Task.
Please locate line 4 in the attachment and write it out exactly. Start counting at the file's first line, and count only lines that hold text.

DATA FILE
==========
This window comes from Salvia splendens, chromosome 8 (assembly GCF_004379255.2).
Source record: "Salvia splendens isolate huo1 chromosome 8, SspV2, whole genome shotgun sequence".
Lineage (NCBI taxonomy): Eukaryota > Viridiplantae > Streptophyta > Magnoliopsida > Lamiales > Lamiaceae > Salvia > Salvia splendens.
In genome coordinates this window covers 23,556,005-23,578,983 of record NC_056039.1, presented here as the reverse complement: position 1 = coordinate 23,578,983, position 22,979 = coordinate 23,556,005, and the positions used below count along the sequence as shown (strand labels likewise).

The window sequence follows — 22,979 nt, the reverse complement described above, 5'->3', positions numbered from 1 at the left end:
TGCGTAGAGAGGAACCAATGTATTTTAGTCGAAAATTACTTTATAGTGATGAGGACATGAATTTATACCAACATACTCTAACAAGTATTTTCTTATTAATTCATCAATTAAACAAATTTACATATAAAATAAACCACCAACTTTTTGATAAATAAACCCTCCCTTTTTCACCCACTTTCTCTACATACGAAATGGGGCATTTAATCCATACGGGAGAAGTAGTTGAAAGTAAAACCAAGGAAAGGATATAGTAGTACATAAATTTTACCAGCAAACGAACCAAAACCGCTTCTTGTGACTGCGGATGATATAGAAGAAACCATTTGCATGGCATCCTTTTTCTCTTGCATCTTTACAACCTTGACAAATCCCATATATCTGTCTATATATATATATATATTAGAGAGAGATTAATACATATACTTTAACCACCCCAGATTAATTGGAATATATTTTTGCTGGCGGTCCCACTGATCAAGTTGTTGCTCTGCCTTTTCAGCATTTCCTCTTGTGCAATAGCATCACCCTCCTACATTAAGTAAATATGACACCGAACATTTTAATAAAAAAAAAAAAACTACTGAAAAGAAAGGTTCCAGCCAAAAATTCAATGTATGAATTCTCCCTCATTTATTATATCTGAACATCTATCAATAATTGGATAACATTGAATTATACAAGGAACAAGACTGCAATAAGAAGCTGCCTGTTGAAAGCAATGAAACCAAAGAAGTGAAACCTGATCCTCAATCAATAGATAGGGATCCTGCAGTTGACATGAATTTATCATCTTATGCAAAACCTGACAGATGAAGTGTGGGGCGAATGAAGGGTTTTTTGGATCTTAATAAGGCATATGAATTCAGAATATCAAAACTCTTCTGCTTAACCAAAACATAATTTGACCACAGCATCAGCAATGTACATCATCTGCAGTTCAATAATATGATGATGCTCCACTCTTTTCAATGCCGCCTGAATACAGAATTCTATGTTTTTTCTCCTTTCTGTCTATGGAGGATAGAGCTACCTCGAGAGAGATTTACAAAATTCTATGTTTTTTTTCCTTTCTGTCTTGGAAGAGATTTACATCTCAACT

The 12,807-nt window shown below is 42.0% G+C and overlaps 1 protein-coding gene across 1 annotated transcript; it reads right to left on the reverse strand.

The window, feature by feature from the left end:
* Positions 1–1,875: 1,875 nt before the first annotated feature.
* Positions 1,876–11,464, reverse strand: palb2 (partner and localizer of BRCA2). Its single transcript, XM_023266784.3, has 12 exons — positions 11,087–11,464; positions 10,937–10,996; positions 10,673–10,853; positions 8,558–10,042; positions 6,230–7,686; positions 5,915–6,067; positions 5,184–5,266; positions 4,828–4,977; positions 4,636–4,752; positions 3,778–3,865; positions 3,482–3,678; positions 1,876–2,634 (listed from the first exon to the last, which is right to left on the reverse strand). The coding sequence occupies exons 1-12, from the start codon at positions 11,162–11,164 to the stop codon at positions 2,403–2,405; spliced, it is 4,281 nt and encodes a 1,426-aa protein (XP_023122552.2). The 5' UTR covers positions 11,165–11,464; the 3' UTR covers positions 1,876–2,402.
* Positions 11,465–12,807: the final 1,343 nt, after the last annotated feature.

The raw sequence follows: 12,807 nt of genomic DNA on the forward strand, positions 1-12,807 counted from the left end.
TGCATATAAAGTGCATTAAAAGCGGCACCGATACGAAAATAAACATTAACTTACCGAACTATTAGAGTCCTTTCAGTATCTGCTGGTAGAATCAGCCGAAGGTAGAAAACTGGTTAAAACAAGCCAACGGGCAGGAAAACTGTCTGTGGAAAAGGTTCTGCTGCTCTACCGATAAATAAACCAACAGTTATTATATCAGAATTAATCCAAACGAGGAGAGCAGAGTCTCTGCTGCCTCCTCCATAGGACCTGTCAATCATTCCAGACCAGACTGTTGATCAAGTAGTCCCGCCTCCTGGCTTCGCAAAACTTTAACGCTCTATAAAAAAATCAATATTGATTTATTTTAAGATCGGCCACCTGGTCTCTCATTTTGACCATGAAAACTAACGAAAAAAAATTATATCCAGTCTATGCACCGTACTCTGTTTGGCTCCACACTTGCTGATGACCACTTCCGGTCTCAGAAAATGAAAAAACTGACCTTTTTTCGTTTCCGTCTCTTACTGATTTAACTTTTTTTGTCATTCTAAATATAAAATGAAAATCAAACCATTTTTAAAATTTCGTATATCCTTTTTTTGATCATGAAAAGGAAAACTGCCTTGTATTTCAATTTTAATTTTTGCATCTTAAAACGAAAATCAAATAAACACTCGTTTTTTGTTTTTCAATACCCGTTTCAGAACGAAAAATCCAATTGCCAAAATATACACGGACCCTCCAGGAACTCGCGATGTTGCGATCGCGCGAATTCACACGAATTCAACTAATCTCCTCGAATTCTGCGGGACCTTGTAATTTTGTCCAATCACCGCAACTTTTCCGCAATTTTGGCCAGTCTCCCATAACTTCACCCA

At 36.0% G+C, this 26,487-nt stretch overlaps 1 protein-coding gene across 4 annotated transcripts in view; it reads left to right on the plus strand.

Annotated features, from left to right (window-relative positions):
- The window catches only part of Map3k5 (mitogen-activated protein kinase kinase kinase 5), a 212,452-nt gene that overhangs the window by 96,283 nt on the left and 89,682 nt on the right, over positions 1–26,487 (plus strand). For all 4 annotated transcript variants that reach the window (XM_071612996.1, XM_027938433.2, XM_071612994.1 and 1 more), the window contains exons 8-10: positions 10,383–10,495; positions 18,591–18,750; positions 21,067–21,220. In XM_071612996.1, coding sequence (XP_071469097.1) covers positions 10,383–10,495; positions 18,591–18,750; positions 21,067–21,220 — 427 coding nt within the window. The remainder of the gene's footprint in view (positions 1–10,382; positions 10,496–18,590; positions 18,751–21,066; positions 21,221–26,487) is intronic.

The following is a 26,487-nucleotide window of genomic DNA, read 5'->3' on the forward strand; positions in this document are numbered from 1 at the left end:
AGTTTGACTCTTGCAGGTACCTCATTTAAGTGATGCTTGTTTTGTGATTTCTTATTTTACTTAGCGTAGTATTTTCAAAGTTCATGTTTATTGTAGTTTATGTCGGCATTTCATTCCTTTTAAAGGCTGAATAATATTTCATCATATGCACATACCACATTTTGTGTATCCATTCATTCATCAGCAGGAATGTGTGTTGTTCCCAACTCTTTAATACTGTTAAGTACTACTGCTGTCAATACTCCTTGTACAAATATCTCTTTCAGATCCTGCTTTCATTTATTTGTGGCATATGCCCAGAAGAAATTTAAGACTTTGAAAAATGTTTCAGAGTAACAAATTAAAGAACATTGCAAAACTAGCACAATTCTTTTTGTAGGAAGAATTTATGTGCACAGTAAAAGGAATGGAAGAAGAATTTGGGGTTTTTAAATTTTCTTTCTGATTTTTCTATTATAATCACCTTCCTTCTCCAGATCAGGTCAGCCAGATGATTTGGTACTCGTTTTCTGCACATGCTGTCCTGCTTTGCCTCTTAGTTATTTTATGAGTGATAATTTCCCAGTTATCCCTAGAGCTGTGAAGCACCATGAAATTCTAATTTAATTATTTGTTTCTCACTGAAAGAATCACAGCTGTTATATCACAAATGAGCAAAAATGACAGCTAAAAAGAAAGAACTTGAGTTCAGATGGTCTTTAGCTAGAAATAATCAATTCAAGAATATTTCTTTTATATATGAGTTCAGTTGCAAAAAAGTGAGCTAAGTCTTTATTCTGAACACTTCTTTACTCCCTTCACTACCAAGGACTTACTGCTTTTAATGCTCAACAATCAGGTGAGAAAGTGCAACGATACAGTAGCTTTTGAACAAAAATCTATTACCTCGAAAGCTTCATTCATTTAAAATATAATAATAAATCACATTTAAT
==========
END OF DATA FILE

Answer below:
In genome coordinates this window covers 23,556,005-23,578,983 of record NC_056039.1, presented here as the reverse complement: position 1 = coordinate 23,578,983, position 22,979 = coordinate 23,556,005, and the positions used below count along the sequence as shown (strand labels likewise).